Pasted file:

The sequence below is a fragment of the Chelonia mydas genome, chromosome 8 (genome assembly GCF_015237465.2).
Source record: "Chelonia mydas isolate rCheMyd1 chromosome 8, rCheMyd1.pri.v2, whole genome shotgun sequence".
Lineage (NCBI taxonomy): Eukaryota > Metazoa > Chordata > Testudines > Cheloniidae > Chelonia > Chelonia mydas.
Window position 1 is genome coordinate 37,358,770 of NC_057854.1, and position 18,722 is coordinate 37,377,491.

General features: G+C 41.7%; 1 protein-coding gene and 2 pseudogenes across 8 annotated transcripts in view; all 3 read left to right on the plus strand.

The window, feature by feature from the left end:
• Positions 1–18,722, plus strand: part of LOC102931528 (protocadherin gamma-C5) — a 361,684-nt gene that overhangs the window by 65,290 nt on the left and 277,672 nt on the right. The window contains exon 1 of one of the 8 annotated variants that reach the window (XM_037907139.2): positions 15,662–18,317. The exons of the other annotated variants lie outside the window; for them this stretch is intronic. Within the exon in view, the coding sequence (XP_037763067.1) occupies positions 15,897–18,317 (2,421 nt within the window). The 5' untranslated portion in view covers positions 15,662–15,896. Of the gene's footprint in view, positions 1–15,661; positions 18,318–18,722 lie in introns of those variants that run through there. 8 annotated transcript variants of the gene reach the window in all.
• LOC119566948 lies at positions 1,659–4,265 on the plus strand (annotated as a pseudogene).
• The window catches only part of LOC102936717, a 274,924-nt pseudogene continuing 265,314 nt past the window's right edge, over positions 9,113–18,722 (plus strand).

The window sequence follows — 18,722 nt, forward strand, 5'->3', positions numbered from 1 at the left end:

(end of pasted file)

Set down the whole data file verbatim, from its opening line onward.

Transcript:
The sequence below is a fragment of the Chelonia mydas genome, chromosome 8 (genome assembly GCF_015237465.2).
Source record: "Chelonia mydas isolate rCheMyd1 chromosome 8, rCheMyd1.pri.v2, whole genome shotgun sequence".
Lineage (NCBI taxonomy): Eukaryota > Metazoa > Chordata > Testudines > Cheloniidae > Chelonia > Chelonia mydas.
Window position 1 is genome coordinate 37,358,770 of NC_057854.1, and position 18,722 is coordinate 37,377,491.

General features: G+C 41.7%; 1 protein-coding gene and 2 pseudogenes across 8 annotated transcripts in view; all 3 read left to right on the plus strand.

The window, feature by feature from the left end:
• Positions 1–18,722, plus strand: part of LOC102931528 (protocadherin gamma-C5) — a 361,684-nt gene that overhangs the window by 65,290 nt on the left and 277,672 nt on the right. The window contains exon 1 of one of the 8 annotated variants that reach the window (XM_037907139.2): positions 15,662–18,317. The exons of the other annotated variants lie outside the window; for them this stretch is intronic. Within the exon in view, the coding sequence (XP_037763067.1) occupies positions 15,897–18,317 (2,421 nt within the window). The 5' untranslated portion in view covers positions 15,662–15,896. Of the gene's footprint in view, positions 1–15,661; positions 18,318–18,722 lie in introns of those variants that run through there. 8 annotated transcript variants of the gene reach the window in all.
• LOC119566948 lies at positions 1,659–4,265 on the plus strand (annotated as a pseudogene).
• The window catches only part of LOC102936717, a 274,924-nt pseudogene continuing 265,314 nt past the window's right edge, over positions 9,113–18,722 (plus strand).

The window sequence follows — 18,722 nt, forward strand, 5'->3', positions numbered from 1 at the left end: